"He's big enough to be a bodyguard," Hamilton said. "I'm excited. He's a presence."Guerrero's presence certainly caused some excitement at the Ballpark in Arlington as the Rangers officially introduced their new cleanup hitter. Guerrero, after six years with the Angels, agreed to a one-year contract worth $5.5 million with a mutual option for 2011 this weekend after general manager Jon Daniels, manager Ron Washington and conditioning coach Jose Vazquez met with him on Friday in California. "He makes everyone better," Washington said. "We just got better as a team by having his presence in the lineup. We're not expecting him to put us on his back. We already have a pretty good core. All we need is for him to do what he does best: play baseball and hit the ball hard." Guerrero's contract for 2010 also includes $900,000 worth of incentives based on days on the active roster. The Rangers must pay a buyout of $1 million if they don't pick up the mutual option, while Guerrero would see nothing if he doesn't pick up his half of the option. If the option is picked up by both parties, Guerrero would be paid $9 million in 2011.
Washington already has the top part of his lineup made out. Guerrero will bat cleanup, behind leadoff hitter Julio Borbon, third baseman Michael Young and Hamilton. Ian Kinsler will likely hit fifth."It's kind of like the final piece of the puzzle to having a well-balanced lineup," Young said. "We have speed and power, young guys and veterans, right-handers, left-handers and switch-hitters. He'll be right in the middle. It will be exciting." The agreement became official after Guerrero passed his physical on Monday. It was not a routine examination. Guerrero had knee surgery last offseason and missed parts of last season with a torn chest muscle and a strained left knee. He ended up hitting .295 with 15 home runs and 50 RBIs in 100 games and 383 at-bats. "I feel good," said Guerrero, a native of the Dominican Republic who is studying to be an American citizen. "I've had a lot of success here. I hope I can help us win and just stay healthy and do the things I have done in the past." The injuries were a big reason why he had to take a big paycut. Guerrero made $85 million over the past six seasons with the Angels, including $15 million in 2009. The Rangers couldn't have signed him at anywhere close to what he made last year. "I'm not thinking about that," Guerrero said. "I want to play and hope God helps me stay healthy. As a ballplayer, you just want to feel respected. I like the way Washington presented the team to me and I feel good about what was being said." Guerrero only played two games in the outfield last year. The rest of the time he was used at designated hitter. That will be his primary role with the Rangers. Washington said he will play some outfield, and Guerrero said he doesn't want to be labeled as a full-time DH. But he also understands that he is coming off injury and there likely won't be room with Hamilton in left, Borbon in center, Nelson Cruz in right and David Murphy as the fourth outfielder. "He will play some outfield, but we're going to do what we have to do to keep him healthy," Washington said. "He's ready to go and do what we ask him to do." The Rangers signed Guerrero because of his bat, not his defense. "He's big-time motivated, in just talking to him," Daniels said. "He's a self-motivated guy and a self-made man. He's dealt with a couple of injuries, but our guys feel they can be managed and that he's got a lot left in him." When he is healthy, Guerrero is pretty good. He has a career batting average of .321 with 407 home runs and 1,318 RBIs. He is ninth among active players in career home runs and 11th in RBIs. The 407 career home runs are sixth most of any player in baseball history with a minimum .320 career average. The other five are Hall of Famers: Ted Williams (.341 avg./521 HR), Babe Ruth (.342/714), Lou Gehrig (.340/493), Stan Musial (.331/475) and Jimmie Foxx (.325/534). Foxx is the only other right-hitter in the group. Over his career, Guerrero hits .321 with a .368 on-base percentage and a .568 slugging percentage with an average of 36 home runs, 115 RBIs and 104 runs scored over every 162 games. "He's had some injuries, but the guy can still hit," said reliever Darren Oliver, who also just signed with the Rangers after three years as Guerrero's teammate in Anaheim. "You talk about hand/eye coordination, I've seen him hit the ball off the ground for a hit. If he gets 500-600 at-bats, there's no telling what he can do. Most of all he's a great all-around guy. I really like him a lot." The Rangers still believe there is much left in his bat, even though Guerrero turns 35 in February and has begun to start dealing with more physical issues. He was the Rangers' No. 1 offensive target this offseason. The Rangers had some interest in Jermaine Dye and they had some discussions about financial parameters with Jim Thome. Both Gary Sheffield and Xavier Nady were also on their board. But Guerrero was the only one they met with in person and the only one they made a specific offer to this winter. "It's a very exciting day for us, to put it succinctly," Daniels said. "We've been on the bad end of that bat the past few years, taking some serious beatings. We're glad to have him on our side. He has to be one of the most feared hitters in our generation and certainly in our league. We are ecstatic for him to join us. There is an excitement in our organization and our team and hopefully in our community." Rangers pitchers certainly have to be excited. Guerrero's .396 career average against the Rangers is the highest of any opponent with at least 150 at-bats against them and his .394 batting average and .705 slugging percentage at the Ballpark in Arlington are the highest by any player with at least 50 games played there. "Sometimes you feel comfortable in one place," Guerrero said. "I can't explain it." The Rangers are more interested in the fact that Guerrero helped the Angels win five division titles in six years. The Rangers won 87 games last year, but finished 10 games behind the Angels and in second place. Washington made it clear that after all the moves the Rangers have made this winter, he feels he has a team ready to contend for a division title. "Without a doubt," Washington said. "I pretty much like my lineup. We just need to get healthy and keep it that way."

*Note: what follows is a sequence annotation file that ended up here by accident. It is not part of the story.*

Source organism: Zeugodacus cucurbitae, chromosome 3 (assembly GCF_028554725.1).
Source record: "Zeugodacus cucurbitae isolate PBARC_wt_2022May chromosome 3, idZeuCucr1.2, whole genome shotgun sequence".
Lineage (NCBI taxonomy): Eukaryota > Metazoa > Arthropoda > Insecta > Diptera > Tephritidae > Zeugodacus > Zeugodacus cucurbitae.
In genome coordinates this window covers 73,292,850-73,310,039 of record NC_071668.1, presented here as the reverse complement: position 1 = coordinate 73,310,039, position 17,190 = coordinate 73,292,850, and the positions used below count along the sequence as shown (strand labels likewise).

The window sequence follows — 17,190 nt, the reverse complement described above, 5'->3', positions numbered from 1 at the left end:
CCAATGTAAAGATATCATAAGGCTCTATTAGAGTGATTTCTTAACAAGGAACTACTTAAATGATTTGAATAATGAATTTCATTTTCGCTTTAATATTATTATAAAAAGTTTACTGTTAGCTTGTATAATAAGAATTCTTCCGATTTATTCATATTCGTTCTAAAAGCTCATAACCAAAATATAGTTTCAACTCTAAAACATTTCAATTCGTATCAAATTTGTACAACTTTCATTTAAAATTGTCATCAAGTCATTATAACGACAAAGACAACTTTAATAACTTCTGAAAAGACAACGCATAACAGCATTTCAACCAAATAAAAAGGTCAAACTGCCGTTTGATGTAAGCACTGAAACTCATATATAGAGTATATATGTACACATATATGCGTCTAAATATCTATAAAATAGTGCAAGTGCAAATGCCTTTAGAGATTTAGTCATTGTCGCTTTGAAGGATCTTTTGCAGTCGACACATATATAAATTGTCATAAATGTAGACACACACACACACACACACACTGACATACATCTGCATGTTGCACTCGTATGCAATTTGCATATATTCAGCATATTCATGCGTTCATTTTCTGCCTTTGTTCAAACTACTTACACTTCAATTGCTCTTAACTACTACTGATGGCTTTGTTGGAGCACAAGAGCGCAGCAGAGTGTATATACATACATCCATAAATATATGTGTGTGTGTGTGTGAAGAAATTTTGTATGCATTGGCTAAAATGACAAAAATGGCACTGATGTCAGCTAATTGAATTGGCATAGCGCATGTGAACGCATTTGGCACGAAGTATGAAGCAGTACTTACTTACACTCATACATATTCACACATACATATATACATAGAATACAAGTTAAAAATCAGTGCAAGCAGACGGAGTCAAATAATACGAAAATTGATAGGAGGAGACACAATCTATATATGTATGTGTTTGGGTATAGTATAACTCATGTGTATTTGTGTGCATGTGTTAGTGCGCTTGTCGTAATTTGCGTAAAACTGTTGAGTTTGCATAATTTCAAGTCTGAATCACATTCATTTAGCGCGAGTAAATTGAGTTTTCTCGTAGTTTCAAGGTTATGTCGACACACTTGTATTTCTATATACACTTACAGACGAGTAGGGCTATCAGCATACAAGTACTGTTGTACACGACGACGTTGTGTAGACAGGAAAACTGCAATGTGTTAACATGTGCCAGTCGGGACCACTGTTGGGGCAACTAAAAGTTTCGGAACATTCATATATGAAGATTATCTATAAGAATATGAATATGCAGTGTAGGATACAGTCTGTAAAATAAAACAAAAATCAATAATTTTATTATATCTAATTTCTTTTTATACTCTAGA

T.R. Sullivan is a reporter for MLB.com. This story was not subject to the approval of Major League Baseball or its clubs.